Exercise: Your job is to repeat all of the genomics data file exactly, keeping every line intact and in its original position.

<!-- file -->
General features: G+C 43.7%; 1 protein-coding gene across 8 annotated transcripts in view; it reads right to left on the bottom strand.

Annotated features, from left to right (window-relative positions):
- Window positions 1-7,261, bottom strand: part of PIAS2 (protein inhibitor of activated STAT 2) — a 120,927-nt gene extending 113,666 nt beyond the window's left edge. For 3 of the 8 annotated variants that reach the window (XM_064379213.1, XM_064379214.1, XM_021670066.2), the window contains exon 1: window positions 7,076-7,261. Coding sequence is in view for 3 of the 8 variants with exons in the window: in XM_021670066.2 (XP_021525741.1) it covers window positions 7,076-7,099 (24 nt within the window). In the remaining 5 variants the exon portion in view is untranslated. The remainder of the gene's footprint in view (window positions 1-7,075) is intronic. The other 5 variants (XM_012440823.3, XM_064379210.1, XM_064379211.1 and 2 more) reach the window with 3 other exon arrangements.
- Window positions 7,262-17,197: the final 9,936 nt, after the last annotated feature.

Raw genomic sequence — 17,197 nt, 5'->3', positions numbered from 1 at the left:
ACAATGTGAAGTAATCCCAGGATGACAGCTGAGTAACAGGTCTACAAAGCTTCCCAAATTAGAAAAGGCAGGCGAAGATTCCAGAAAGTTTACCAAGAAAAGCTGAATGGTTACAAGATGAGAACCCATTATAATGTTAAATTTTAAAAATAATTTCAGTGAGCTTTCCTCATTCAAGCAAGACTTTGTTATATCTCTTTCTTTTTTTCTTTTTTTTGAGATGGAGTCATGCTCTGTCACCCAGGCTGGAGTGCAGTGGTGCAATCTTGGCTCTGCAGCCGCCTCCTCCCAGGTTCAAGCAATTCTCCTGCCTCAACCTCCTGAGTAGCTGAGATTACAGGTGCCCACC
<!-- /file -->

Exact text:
General features: G+C 43.7%; 1 protein-coding gene across 8 annotated transcripts in view; it reads right to left on the bottom strand.

Annotated features, from left to right (window-relative positions):
- Window positions 1-7,261, bottom strand: part of PIAS2 (protein inhibitor of activated STAT 2) — a 120,927-nt gene extending 113,666 nt beyond the window's left edge. For 3 of the 8 annotated variants that reach the window (XM_064379213.1, XM_064379214.1, XM_021670066.2), the window contains exon 1: window positions 7,076-7,261. Coding sequence is in view for 3 of the 8 variants with exons in the window: in XM_021670066.2 (XP_021525741.1) it covers window positions 7,076-7,099 (24 nt within the window). In the remaining 5 variants the exon portion in view is untranslated. The remainder of the gene's footprint in view (window positions 1-7,075) is intronic. The other 5 variants (XM_012440823.3, XM_064379210.1, XM_064379211.1 and 2 more) reach the window with 3 other exon arrangements.
- Window positions 7,262-17,197: the final 9,936 nt, after the last annotated feature.

Raw genomic sequence — 17,197 nt, 5'->3', positions numbered from 1 at the left:
ACAATGTGAAGTAATCCCAGGATGACAGCTGAGTAACAGGTCTACAAAGCTTCCCAAATTAGAAAAGGCAGGCGAAGATTCCAGAAAGTTTACCAAGAAAAGCTGAATGGTTACAAGATGAGAACCCATTATAATGTTAAATTTTAAAAATAATTTCAGTGAGCTTTCCTCATTCAAGCAAGACTTTGTTATATCTCTTTCTTTTTTTCTTTTTTTTGAGATGGAGTCATGCTCTGTCACCCAGGCTGGAGTGCAGTGGTGCAATCTTGGCTCTGCAGCCGCCTCCTCCCAGGTTCAAGCAATTCTCCTGCCTCAACCTCCTGAGTAGCTGAGATTACAGGTGCCCACC